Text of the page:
I don’t have a happy little conclusion for this blog post, except to say I’m worried. I’m worried that the selfishness of Unitarian Universalist adults is driving children away. I’m worried about children’s mental health, and limited social-emotional learning. I’m especially worried about the way children are being make more and more compliant — this in a time when fascism is on the rise.

(See also this post on why Sunday schools are declining.}

Worshipping online

At First Parish in Cohasset, where I serve as minister, 10-15% of our Sunday congregation each week attends online. This percentage is probably typical of most Unitarian Universalist congregations.

A recent study shows that in Black churches, the percentage is much higher. As reported by Religion News Service (RNS): “According to the Pew Research Center, Black Protestants outrank all other U.S. religious groups in choosing to worship outside of brick-and-mortar locations, with 54% saying they took part in services online or on TV in the previous month.”

African Americans were hit hard by the COVID pandemic, and many remain wary of in-person worship services. Although J. Drew Sheard, a bishop with the Church of God in Christ who was interviewed by RNS, points out, “That fear does not seem to prevail when they go to sports activities or the mall…. But they have been invoked with fear that you can catch COVID at church.” I can relate. I still have many COVID-related fears, and I’m still wearing my mask in church; the fear is still there. I completely understand why some Black churchgoers don’t want to show up for in-person services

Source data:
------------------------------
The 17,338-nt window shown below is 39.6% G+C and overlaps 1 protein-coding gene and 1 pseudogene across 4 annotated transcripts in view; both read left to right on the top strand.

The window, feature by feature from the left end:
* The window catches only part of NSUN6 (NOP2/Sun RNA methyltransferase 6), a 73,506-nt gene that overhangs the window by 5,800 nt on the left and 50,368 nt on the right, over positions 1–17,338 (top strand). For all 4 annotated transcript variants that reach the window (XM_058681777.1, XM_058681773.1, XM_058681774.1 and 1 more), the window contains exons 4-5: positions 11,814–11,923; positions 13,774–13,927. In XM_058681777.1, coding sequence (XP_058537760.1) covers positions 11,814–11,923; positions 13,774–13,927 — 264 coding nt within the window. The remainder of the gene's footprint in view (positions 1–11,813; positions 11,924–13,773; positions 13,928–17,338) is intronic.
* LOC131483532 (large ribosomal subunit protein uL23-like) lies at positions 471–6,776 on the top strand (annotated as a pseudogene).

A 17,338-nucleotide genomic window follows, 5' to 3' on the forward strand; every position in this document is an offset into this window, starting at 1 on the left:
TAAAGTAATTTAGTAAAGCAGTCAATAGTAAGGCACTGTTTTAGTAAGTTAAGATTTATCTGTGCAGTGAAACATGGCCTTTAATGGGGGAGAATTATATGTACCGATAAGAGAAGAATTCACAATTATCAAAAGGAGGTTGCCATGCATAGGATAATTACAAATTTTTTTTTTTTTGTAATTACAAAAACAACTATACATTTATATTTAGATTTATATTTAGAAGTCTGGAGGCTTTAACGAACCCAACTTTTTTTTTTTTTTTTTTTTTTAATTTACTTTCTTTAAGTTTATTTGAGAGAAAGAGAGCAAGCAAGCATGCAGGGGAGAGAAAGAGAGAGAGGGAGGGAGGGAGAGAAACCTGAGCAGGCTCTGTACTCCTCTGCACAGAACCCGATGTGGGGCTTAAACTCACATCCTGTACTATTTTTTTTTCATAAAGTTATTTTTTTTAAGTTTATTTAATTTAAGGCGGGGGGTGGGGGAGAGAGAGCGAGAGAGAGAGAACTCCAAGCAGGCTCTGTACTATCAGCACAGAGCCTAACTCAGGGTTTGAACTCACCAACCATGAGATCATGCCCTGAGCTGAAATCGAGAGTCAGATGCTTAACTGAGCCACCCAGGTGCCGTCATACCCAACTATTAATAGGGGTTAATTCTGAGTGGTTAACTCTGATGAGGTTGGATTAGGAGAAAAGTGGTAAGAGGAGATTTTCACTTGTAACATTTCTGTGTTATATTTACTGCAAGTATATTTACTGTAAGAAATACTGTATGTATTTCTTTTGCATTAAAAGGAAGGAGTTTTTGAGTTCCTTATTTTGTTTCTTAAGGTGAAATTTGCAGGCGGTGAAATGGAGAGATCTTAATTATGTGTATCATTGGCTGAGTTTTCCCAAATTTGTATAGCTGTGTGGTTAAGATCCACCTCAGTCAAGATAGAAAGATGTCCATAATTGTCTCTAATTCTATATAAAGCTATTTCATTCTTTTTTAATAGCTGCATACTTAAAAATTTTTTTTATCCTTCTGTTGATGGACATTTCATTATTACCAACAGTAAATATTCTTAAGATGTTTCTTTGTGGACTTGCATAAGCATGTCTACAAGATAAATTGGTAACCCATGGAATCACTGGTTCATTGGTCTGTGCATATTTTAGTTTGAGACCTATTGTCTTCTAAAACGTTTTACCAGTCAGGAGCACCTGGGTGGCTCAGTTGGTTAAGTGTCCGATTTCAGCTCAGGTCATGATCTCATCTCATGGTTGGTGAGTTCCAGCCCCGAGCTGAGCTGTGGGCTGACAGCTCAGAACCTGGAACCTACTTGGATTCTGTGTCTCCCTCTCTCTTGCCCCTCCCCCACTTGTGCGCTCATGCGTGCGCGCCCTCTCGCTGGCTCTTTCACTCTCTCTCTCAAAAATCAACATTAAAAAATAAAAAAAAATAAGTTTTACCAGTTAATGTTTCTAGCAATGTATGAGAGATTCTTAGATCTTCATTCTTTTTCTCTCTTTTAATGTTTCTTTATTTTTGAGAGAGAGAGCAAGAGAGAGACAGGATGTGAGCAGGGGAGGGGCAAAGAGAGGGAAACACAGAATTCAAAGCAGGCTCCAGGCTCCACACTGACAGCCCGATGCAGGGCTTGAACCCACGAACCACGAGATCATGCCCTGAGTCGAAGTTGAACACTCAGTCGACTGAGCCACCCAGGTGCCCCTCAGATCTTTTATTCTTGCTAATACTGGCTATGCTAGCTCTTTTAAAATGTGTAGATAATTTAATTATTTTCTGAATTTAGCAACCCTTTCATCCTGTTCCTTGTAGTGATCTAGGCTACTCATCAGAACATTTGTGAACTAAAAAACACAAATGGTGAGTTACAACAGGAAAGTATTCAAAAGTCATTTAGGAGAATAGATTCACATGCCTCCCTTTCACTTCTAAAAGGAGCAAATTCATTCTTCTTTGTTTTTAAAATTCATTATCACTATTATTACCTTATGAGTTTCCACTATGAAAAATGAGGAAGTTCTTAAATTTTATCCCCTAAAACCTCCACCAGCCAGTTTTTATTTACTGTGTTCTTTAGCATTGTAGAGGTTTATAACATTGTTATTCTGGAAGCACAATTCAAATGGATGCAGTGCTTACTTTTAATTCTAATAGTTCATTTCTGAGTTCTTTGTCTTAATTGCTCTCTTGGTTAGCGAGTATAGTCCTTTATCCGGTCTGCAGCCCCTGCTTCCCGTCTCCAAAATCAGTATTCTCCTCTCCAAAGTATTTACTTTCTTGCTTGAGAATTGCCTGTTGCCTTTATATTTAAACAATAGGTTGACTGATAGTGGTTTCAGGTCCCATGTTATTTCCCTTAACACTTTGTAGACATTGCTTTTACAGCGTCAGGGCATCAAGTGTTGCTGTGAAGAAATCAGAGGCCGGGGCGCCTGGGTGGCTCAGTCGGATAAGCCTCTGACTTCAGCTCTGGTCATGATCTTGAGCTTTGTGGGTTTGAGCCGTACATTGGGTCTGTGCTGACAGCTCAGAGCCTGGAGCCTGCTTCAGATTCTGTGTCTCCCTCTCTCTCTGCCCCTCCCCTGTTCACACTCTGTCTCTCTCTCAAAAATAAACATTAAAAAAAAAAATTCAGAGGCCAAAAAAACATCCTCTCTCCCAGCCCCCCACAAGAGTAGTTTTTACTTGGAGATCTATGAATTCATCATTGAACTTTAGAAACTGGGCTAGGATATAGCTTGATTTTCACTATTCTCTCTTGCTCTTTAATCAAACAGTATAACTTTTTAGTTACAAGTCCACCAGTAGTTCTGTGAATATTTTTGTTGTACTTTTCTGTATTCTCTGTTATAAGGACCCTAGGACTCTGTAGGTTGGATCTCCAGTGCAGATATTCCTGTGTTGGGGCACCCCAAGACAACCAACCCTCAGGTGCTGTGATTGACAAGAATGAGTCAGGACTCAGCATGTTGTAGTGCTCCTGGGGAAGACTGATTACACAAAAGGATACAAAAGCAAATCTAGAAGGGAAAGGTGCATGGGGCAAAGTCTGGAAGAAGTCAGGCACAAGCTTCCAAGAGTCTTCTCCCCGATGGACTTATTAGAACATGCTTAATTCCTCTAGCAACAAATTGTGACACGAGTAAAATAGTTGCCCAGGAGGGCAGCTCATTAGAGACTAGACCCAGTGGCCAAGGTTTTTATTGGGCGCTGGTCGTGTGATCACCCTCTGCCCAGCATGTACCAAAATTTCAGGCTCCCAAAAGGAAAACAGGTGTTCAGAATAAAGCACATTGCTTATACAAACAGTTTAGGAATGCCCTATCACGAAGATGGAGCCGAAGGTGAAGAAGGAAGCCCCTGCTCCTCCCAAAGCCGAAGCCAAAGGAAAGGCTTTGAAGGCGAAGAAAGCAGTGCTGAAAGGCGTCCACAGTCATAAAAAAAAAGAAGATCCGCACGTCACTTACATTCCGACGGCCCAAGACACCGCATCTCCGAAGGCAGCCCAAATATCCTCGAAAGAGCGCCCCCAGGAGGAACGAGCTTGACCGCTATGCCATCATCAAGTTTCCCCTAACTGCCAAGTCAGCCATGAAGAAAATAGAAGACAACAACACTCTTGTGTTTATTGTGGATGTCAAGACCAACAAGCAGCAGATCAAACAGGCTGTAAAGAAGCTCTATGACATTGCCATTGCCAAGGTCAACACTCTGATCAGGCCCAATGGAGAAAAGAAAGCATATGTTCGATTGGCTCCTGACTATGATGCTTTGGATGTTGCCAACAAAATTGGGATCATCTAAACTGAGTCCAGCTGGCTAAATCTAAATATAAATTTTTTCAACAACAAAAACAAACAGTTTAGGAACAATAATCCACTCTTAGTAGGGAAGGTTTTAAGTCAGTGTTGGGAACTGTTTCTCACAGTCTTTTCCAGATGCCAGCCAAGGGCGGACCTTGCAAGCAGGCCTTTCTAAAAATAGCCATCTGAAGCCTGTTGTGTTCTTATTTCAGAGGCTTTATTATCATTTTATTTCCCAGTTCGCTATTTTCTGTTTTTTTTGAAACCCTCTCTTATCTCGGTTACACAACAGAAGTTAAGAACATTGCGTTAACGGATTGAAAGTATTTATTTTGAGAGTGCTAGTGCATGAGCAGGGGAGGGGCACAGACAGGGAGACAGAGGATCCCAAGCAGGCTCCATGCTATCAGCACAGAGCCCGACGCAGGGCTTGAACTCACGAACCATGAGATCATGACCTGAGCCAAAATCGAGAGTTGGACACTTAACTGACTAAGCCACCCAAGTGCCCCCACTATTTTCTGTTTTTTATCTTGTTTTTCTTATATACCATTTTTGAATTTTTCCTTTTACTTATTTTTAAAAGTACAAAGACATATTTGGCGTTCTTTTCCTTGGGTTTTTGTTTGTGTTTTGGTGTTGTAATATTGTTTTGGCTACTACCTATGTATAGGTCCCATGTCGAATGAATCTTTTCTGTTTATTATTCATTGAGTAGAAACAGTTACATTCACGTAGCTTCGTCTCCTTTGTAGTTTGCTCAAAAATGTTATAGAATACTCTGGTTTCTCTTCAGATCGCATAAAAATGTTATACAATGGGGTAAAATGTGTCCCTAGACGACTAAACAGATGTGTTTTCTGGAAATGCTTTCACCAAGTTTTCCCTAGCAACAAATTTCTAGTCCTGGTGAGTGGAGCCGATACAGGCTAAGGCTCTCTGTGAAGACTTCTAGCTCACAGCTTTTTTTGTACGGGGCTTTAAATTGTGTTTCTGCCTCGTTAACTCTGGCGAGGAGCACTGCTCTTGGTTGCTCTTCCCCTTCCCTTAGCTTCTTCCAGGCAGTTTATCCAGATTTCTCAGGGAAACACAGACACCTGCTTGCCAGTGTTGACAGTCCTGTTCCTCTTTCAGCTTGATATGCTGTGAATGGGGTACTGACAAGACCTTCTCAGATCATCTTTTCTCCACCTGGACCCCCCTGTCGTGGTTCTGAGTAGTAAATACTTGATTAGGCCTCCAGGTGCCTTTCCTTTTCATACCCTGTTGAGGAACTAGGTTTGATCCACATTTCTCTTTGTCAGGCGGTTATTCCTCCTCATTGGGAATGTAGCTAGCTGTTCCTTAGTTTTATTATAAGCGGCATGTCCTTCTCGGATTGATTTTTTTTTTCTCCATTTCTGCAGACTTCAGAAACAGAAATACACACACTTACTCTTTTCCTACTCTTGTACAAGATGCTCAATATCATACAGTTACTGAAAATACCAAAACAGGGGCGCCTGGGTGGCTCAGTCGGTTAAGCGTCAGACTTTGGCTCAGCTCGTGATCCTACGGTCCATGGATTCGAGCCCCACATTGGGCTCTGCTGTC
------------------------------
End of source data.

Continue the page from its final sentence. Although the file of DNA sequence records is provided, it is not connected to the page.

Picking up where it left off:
Besides, I really do like online services. I like being able to attend Sunday services while sitting on a couch in my jammies drinking tea. That’s about as good as it gets. On the other hand, my favorite part of Sunday morning is social hour, and I don’t care for online social hours. So personally, I like having both options available: both online and in-person services.

I’m betting that online access to worship services is here to stay. W. Franklyn Richardson, pastor of Grace Baptist Church in New York, puts it this way: “The impact [of the pandemic] is not over yet but we see signs of church being normal…. [But] normal is a fluid word. Normal is change. Change is normal.”

Stressed out

When a minister is removed from fellowship, or resigns from fellowship with the Unitarian Universalist Association, the Ministerial Fellowship Committee sends out email announcing the minister’s name, and the reason for removal from fellowship, or the reason for resignation. These emails go out to all other ministers, and also, I believe, to key congregational lay leaders such as Board presidents.